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White House, Congress Reach Agreement on Torture Ban

15 December 2005

President Bush has reached agreement with Republican Senators on a law barring the cruel or inhuman treatment of foreign detainees in U.S. custody. The Bush administration had originally threatened to veto the measure saying it weakened the president's ability to fight the war on terrorism.

The deal leaves in place many of the provisions originally sought by Arizona Senator John McCain, whose own torture during the Vietnam War has made him a largely unassailable advocate for uniform U.S. guidelines for treating prisoners of war.

Vice President Dick Cheney lobbied Republicans against the legislation, saying prohibitions against torture already exist in U.S. law. The White House threatened to veto the entire defense appropriation bill if the measure was included.

But when the Republican-controlled House Wednesday endorsed Senator McCain's bill by a veto-proof margin, it appears the White House decided to go along.

Meeting with Senator McCain in the Oval Office Thursday, President Bush said they have both been working toward the same goal all along.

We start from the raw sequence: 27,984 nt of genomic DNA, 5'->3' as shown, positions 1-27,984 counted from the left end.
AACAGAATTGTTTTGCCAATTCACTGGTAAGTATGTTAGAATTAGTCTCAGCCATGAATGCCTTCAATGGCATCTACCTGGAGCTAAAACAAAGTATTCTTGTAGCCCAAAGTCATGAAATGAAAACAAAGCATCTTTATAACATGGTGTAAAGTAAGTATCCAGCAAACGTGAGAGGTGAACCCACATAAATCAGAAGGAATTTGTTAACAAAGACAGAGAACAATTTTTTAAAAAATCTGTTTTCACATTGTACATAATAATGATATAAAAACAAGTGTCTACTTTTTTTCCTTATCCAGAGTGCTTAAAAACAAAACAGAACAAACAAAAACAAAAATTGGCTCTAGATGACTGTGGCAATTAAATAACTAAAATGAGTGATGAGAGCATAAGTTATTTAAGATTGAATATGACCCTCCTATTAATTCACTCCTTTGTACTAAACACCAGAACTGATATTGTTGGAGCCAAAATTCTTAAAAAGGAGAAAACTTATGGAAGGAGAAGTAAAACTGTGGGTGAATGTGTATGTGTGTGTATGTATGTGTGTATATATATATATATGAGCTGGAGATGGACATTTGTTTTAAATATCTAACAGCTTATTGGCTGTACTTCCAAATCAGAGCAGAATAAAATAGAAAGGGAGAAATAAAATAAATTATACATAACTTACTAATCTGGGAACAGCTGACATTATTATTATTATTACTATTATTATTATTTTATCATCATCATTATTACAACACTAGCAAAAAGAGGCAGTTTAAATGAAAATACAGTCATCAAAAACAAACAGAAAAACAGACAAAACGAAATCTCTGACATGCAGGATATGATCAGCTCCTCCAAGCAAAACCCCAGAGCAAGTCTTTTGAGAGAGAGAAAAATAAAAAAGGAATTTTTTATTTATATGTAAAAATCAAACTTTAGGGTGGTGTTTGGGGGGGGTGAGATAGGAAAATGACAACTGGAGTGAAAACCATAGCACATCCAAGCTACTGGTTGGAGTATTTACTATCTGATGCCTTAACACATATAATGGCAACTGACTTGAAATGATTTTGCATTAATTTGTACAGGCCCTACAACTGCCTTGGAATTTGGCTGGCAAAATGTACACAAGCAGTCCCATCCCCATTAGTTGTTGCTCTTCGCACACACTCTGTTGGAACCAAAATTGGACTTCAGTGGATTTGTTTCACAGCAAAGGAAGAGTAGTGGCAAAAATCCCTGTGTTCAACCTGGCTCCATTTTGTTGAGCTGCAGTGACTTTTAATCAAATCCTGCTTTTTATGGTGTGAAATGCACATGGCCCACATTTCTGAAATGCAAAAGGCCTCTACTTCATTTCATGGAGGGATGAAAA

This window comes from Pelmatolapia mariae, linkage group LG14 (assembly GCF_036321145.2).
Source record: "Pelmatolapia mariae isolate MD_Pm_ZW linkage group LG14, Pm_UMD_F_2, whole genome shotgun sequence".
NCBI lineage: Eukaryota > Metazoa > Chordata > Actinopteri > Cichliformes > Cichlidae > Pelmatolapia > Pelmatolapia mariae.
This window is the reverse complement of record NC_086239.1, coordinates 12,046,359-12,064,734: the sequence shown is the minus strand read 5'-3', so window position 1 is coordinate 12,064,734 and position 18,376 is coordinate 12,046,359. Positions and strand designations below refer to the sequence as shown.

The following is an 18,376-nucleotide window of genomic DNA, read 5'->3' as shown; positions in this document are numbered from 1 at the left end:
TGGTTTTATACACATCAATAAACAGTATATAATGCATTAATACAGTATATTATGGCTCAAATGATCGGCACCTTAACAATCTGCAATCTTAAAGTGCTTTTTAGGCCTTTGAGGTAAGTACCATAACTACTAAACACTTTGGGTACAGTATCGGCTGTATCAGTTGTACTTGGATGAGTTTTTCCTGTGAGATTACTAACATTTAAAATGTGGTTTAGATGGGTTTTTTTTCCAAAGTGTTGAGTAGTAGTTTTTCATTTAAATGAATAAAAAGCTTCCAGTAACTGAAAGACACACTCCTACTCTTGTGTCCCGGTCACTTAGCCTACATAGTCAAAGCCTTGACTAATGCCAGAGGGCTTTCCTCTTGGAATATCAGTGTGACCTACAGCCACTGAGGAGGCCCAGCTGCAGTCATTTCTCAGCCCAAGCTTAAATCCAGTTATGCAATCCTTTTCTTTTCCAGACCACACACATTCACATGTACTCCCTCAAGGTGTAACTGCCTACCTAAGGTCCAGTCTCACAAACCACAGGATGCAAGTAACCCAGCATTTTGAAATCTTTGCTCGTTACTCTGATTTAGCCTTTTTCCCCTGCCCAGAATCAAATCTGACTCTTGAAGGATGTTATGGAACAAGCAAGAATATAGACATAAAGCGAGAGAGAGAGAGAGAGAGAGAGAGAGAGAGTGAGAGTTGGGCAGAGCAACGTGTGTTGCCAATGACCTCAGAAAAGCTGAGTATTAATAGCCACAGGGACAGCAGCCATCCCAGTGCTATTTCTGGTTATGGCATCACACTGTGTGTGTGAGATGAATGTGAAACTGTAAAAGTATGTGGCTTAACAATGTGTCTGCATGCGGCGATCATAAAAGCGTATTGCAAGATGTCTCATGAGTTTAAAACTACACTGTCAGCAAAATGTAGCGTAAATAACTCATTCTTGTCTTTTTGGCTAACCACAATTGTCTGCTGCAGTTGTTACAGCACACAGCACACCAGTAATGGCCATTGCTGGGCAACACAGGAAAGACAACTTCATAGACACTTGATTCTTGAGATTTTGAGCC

"We've been happy to work with him to achieve a common objective to make it clear to the world that this government does not torture and that we adhere to the international convention of torture whether it be here at home or abroad," said George W. Bush.

The agreement specifies procedures for interrogation in the U.S. Army Field Manual that prohibit cruel or inhuman treatment of prisoners, including torture.

Senator McCain says the Bush administration raised legitimate concerns about the rights of interrogators, and he says legislators have taken language for the uniform code for military justice to provide interrogators with legal counsel.

He says he is very pleased to have reached the agreement and now hopes to move forward to make sure that the world knows, as he says President Bush has made clear many times, that the United States does not treat detainees cruelly or inhumanely.

"We've sent a message to the world that the United States is not like the terrorists," said John McCain. "We have no brief for them. But what we are is a nation that upholds values and standards of behavior and treatment of all people no matter how evil or bad they are, and I think that this will help us enormously in wining the war for the hearts and minds of people throughout the world in the war on terror."

The deal still faces opposition from some House Republicans. Senator McCain says he hopes to get all the issues resolved in the next 24 hours.

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